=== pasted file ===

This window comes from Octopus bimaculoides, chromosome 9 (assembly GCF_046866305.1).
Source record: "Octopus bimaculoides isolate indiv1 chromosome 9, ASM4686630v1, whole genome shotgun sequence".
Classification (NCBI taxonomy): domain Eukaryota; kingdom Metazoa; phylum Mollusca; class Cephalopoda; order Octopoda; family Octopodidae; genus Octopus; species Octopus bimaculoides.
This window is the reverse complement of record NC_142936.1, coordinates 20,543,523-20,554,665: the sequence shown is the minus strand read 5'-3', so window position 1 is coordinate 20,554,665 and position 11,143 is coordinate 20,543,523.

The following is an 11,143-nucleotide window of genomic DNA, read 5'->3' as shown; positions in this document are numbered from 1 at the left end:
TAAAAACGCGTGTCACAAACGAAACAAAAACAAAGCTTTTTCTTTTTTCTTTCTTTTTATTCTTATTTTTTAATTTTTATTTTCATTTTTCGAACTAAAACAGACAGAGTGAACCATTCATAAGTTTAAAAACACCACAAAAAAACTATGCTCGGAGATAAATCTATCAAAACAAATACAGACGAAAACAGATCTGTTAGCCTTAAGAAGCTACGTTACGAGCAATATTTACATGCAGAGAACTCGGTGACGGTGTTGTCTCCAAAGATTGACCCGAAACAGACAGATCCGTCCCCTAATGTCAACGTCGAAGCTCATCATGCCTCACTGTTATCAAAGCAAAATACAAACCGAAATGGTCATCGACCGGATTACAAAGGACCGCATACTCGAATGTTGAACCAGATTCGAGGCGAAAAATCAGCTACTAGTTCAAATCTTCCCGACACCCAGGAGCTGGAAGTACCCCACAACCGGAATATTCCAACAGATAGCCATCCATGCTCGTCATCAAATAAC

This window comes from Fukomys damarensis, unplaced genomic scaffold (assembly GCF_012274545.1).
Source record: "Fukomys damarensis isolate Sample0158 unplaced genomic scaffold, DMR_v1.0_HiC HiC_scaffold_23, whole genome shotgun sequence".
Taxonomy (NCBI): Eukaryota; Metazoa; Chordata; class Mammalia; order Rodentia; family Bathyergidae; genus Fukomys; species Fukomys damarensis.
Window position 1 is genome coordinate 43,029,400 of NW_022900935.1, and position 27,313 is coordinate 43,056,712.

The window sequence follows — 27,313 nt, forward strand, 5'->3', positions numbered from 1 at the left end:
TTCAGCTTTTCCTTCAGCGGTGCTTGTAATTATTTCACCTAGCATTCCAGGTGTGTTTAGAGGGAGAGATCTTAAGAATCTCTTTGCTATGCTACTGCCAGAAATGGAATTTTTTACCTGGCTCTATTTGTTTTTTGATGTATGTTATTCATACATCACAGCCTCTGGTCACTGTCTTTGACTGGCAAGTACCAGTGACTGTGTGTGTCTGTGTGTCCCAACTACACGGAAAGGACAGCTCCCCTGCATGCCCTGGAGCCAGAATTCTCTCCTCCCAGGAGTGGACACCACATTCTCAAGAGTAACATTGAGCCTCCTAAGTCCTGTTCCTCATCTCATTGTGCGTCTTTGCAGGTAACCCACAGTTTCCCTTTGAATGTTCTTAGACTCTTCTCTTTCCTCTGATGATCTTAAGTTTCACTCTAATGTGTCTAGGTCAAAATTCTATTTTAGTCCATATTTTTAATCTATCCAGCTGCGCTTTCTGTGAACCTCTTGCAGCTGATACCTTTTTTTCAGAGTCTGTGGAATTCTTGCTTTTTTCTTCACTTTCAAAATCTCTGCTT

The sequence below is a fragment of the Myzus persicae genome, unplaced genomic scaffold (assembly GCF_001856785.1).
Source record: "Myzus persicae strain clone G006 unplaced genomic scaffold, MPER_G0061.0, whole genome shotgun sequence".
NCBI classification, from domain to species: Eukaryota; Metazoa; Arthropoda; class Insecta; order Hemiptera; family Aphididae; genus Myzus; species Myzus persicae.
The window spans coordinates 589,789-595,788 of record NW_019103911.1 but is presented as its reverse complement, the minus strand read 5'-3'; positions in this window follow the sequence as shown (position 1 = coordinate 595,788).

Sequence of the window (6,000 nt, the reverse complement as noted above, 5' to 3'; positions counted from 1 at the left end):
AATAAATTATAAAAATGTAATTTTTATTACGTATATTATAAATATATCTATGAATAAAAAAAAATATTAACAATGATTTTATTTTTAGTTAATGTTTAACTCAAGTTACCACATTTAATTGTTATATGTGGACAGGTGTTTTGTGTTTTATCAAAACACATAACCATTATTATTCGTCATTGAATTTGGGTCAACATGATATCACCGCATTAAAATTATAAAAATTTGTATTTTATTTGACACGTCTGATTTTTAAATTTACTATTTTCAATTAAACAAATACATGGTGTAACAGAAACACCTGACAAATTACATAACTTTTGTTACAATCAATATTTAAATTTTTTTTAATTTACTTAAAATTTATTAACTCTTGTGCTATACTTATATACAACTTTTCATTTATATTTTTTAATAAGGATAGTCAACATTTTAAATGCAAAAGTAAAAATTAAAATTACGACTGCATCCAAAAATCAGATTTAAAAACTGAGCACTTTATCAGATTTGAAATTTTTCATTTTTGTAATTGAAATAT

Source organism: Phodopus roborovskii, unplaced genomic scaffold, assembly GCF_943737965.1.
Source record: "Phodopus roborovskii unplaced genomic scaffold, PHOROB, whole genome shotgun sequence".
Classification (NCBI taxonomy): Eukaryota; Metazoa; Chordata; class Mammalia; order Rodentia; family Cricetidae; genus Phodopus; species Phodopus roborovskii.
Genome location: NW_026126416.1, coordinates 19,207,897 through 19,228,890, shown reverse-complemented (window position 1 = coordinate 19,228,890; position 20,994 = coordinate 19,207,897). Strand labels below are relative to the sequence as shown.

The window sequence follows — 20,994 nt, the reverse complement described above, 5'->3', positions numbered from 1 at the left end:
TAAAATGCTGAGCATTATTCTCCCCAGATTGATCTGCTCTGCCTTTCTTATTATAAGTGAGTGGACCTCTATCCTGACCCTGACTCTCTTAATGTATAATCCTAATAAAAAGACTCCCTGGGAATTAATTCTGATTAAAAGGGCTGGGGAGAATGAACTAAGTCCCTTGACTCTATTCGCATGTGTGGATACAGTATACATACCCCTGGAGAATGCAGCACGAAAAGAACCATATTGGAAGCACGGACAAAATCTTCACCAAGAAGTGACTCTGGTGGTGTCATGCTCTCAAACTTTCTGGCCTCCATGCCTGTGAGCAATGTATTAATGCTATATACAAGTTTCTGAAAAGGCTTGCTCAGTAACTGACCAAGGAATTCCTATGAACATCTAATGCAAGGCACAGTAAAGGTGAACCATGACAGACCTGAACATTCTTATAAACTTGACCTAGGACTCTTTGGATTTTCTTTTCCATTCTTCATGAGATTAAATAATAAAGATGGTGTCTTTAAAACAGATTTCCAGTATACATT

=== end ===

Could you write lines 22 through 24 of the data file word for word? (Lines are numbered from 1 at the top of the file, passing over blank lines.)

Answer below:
Genome location: NW_026126416.1, coordinates 19,207,897 through 19,228,890, shown reverse-complemented (window position 1 = coordinate 19,228,890; position 20,994 = coordinate 19,207,897). Strand labels below are relative to the sequence as shown.

The window sequence follows — 20,994 nt, the reverse complement described above, 5'->3', positions numbered from 1 at the left end:
TAAAATGCTGAGCATTATTCTCCCCAGATTGATCTGCTCTGCCTTTCTTATTATAAGTGAGTGGACCTCTATCCTGACCCTGACTCTCTTAATGTATAATCCTAATAAAAAGACTCCCTGGGAATTAATTCTGATTAAAAGGGCTGGGGAGAATGAACTAAGTCCCTTGACTCTATTCGCATGTGTGGATACAGTATACATACCCCTGGAGAATGCAGCACGAAAAGAACCATATTGGAAGCACGGACAAAATCTTCACCAAGAAGTGACTCTGGTGGTGTCATGCTCTCAAACTTTCTGGCCTCCATGCCTGTGAGCAATGTATTAATGCTATATACAAGTTTCTGAAAAGGCTTGCTCAGTAACTGACCAAGGAATTCCTATGAACATCTAATGCAAGGCACAGTAAAGGTGAACCATGACAGACCTGAACATTCTTATAAACTTGACCTAGGACTCTTTGGATTTTCTTTTCCATTCTTCATGAGATTAAATAATAAAGATGGTGTCTTTAAAACAGATTTCCAGTATACATT